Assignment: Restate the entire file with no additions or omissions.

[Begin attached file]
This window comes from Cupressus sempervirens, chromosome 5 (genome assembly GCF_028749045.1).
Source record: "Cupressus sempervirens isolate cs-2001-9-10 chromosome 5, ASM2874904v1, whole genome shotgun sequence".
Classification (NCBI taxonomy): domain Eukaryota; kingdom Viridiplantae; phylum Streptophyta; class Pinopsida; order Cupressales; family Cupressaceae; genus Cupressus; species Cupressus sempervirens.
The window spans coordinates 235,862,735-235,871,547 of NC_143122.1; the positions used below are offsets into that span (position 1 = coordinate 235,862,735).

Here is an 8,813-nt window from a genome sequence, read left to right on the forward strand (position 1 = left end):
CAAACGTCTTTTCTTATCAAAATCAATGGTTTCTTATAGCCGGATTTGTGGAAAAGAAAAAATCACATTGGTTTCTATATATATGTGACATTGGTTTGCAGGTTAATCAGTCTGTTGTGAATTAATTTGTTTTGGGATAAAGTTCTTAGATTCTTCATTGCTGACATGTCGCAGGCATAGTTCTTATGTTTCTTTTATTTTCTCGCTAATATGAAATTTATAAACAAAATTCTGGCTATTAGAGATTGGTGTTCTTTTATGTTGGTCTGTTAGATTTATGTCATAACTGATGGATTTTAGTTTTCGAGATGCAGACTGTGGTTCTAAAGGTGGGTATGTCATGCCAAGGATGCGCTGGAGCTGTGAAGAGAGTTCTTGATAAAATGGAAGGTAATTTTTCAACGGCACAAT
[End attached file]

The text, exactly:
This window comes from Cupressus sempervirens, chromosome 5 (genome assembly GCF_028749045.1).
Source record: "Cupressus sempervirens isolate cs-2001-9-10 chromosome 5, ASM2874904v1, whole genome shotgun sequence".
Classification (NCBI taxonomy): domain Eukaryota; kingdom Viridiplantae; phylum Streptophyta; class Pinopsida; order Cupressales; family Cupressaceae; genus Cupressus; species Cupressus sempervirens.
The window spans coordinates 235,862,735-235,871,547 of NC_143122.1; the positions used below are offsets into that span (position 1 = coordinate 235,862,735).

Here is an 8,813-nt window from a genome sequence, read left to right on the forward strand (position 1 = left end):
CAAACGTCTTTTCTTATCAAAATCAATGGTTTCTTATAGCCGGATTTGTGGAAAAGAAAAAATCACATTGGTTTCTATATATATGTGACATTGGTTTGCAGGTTAATCAGTCTGTTGTGAATTAATTTGTTTTGGGATAAAGTTCTTAGATTCTTCATTGCTGACATGTCGCAGGCATAGTTCTTATGTTTCTTTTATTTTCTCGCTAATATGAAATTTATAAACAAAATTCTGGCTATTAGAGATTGGTGTTCTTTTATGTTGGTCTGTTAGATTTATGTCATAACTGATGGATTTTAGTTTTCGAGATGCAGACTGTGGTTCTAAAGGTGGGTATGTCATGCCAAGGATGCGCTGGAGCTGTGAAGAGAGTTCTTGATAAAATGGAAGGTAATTTTTCAACGGCACAAT